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Facility teaches girls in Ekurhuleni to take their lives back

With a staff complement of just six, every team member at the home plays an integral part in the lives of the girls placed at the facility.

Uitkoms Home for Girls aims to give vulnerable young girls a chance to live a better life.

With a staff complement of just six, every team member at the home plays an integral part in the lives of the girls placed at the facility.

The home-based facility in Observatory takes in and cares for girls and young women removed from their circumstances.
The home can accommodate 26 girls at any given time.

Currently, 15 girls aged between 12 and 18 call Uitkoms home.

Relief social worker for the home, Talent Marange, said the home does not accommodate walk-ins as girls have been placed by courts and outside social workers.

“We offer alternative care with the help of the Department of Social Services and others.”

While some of the girls that arrive at Uitkoms are pregnant, others have endured abuse, rape and neglect.

“Those who need help come here. The girls have endured massive life trauma and we are a haven for them. We help the girls to get back on their feet and empower them to be educated and qualified,” Marange said.

She added that as part of the services offered at the home, girls are enrolled in nearby schools and with the support of the department they attend university.

“What we offer does not end at the gate. We walk the extra mile with the girls to give them the best chance at a new life,” said Marange.

“Many of the girls who come here really want more than what they’ve had and they work hard to achieve their goals,” said Uitkoms administration officer, Yolanda Erasmus.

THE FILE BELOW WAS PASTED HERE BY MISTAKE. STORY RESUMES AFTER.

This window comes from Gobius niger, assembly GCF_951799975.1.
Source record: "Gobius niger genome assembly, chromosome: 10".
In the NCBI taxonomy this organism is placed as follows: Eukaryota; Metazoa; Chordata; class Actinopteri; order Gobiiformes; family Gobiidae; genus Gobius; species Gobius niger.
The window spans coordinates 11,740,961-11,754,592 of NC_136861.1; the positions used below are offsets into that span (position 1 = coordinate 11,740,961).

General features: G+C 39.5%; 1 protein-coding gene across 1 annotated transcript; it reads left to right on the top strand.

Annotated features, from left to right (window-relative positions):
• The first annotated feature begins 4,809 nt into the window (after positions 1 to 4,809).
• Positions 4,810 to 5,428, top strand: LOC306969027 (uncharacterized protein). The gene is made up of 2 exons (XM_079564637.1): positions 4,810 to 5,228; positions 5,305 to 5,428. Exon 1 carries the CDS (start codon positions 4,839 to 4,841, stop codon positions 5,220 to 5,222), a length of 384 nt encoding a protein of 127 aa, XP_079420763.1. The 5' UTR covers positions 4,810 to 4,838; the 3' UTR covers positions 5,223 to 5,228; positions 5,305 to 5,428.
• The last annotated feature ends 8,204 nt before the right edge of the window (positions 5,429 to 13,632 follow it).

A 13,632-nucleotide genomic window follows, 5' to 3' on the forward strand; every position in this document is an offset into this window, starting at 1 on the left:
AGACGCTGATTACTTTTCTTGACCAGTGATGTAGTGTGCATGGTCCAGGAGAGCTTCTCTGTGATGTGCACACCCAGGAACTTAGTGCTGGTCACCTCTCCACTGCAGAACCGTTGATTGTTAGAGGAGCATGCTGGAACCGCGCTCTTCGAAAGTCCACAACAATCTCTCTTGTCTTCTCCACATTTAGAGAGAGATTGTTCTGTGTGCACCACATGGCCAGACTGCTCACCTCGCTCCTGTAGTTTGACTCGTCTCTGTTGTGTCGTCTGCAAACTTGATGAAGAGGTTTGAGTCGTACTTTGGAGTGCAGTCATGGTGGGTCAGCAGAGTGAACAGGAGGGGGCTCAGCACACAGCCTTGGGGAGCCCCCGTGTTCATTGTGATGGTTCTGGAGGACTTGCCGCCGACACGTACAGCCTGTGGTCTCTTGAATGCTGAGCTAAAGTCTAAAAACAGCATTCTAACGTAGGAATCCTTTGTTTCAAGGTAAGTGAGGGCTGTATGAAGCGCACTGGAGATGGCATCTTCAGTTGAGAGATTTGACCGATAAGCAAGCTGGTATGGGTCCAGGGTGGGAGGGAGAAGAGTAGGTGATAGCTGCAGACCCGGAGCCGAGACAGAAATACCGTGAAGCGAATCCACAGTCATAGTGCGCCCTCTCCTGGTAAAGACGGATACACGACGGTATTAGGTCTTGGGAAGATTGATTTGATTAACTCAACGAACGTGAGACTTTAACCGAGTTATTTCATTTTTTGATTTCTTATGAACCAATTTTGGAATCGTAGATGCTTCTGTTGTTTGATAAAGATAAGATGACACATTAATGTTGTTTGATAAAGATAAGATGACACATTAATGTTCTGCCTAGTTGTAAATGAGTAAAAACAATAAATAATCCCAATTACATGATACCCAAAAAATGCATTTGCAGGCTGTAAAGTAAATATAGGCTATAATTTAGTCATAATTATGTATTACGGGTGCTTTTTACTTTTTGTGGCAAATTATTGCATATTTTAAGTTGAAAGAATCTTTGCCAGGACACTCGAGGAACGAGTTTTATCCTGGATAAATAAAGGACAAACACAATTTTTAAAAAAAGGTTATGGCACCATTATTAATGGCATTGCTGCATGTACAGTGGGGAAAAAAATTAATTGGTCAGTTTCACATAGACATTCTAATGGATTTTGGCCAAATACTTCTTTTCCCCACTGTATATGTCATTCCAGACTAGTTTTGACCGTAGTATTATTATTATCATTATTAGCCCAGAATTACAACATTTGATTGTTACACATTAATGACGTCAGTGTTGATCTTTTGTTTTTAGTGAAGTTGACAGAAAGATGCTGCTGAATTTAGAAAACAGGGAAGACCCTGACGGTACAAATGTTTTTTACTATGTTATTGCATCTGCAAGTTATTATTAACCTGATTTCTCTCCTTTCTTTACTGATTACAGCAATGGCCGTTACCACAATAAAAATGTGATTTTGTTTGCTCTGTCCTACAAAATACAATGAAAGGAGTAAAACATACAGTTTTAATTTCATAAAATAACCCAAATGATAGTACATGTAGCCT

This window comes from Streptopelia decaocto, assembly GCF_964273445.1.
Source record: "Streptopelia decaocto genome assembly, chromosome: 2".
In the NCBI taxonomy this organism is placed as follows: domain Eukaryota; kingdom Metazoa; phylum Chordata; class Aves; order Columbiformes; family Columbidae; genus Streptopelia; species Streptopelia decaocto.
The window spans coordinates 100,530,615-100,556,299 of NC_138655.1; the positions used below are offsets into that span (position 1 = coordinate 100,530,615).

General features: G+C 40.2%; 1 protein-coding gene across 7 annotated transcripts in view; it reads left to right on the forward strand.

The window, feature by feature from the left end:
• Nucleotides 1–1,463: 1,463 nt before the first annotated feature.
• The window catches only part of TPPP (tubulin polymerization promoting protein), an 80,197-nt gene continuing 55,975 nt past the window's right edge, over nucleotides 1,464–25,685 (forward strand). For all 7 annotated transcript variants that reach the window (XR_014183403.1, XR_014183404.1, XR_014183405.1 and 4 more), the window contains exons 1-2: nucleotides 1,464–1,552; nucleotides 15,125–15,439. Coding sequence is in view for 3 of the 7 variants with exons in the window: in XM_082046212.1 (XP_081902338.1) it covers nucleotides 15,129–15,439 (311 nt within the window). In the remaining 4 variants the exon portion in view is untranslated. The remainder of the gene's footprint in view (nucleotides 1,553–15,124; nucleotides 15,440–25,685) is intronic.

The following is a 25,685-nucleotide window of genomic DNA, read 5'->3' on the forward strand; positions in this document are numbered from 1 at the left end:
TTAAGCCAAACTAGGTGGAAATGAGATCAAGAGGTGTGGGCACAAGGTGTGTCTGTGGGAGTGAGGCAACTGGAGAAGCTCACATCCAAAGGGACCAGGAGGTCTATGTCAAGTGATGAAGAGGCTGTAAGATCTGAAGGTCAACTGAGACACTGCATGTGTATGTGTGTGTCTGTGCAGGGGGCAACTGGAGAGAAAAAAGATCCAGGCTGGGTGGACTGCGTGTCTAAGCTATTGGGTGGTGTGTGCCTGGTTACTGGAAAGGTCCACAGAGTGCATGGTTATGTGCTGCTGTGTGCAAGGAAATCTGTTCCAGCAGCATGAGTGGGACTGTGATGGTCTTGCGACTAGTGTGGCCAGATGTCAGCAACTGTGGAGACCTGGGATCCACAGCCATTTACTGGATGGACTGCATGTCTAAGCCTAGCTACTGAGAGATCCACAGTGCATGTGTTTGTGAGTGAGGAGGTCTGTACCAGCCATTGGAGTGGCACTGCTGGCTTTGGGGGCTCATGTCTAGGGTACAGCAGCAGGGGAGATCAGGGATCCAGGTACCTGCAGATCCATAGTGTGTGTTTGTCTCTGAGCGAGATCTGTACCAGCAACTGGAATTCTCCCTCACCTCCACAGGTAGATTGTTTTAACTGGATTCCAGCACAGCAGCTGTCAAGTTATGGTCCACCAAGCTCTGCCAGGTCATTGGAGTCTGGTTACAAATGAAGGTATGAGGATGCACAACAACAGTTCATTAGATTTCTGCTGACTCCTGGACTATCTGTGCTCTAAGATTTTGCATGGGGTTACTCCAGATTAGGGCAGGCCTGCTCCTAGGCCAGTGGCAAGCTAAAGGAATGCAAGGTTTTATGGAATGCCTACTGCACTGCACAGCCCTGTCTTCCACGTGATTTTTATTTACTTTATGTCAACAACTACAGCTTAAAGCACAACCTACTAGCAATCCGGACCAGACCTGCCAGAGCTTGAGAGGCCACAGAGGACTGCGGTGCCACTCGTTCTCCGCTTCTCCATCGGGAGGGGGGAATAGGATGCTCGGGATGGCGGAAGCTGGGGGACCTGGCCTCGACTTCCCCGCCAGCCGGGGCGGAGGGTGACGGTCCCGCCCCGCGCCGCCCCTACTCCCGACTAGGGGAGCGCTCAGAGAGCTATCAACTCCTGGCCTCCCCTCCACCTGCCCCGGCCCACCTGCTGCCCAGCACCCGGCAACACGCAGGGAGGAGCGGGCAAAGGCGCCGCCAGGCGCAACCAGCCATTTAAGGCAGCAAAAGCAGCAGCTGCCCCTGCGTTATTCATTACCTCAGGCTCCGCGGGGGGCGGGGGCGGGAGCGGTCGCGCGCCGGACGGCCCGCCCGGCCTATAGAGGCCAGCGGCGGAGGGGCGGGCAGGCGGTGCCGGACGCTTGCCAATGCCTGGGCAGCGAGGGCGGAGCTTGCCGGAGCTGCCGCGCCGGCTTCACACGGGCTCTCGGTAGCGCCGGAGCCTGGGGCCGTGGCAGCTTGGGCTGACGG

Uitkoms administration officer, Yolanda Erasmus.

 

“We give the girls their lives back,” she added.

Marange said girls are taught to be independent to enable them to live their lives on their own.

Maria Zuma is the house mother and makes sure to engage the girls with activities such as netball and hiking and looks after them while they are at the home.

“We have a multidisciplinary approach and the teamwork ensures that everyone plays a role in the lives of the girls,” said Zuma.

“We want to build strong women.”

Following the Covid-19 pandemic, the home has seen an increase in teenage pregnancies.

Although the home does not allow babies, it does provide young pregnant mothers with enlightened options for their future.

“For young mothers who wish to keep their children, we team up with Maria Kloppers Children’s Home.

“Through the partnership, mothers still have the chance to bond with their babies and see them every day and when they return to the home they can focus on their education and future,” said Marange.

“When they are ready, mom and baby leave together.”

Young moms who wish to place their children up for adoption are helped through the process too.
The home needs clothes and toiletries for the girls.

“Pre-loved clothes and shoes are always welcome as well as baby clothes, toys and products to support moms and their babies once they leave the homes and Maria Kloppers. We want to set the moms up to help them,” said Erasmus.

“Most importantly community members who wish to help can do so by offering up their time,” said Marange.

She encouraged community members to visit the home to spend time with the girls.

“We need community members to share their skills with the girls.”

Over the holidays the home also looks for hosting families who can show the girls a caring family environment.

Marange said when the girls spend time with families outside the home they are exposed to new experiences.

“Host families offer the girls a safe place with a family to show them what it’s like to be in a family that loves and cares for them,” she said.

The home needs a school that will allow the girls to practice on its netball courts.

For more information contact Uitkoms Home for Girls on 011 487 0357.

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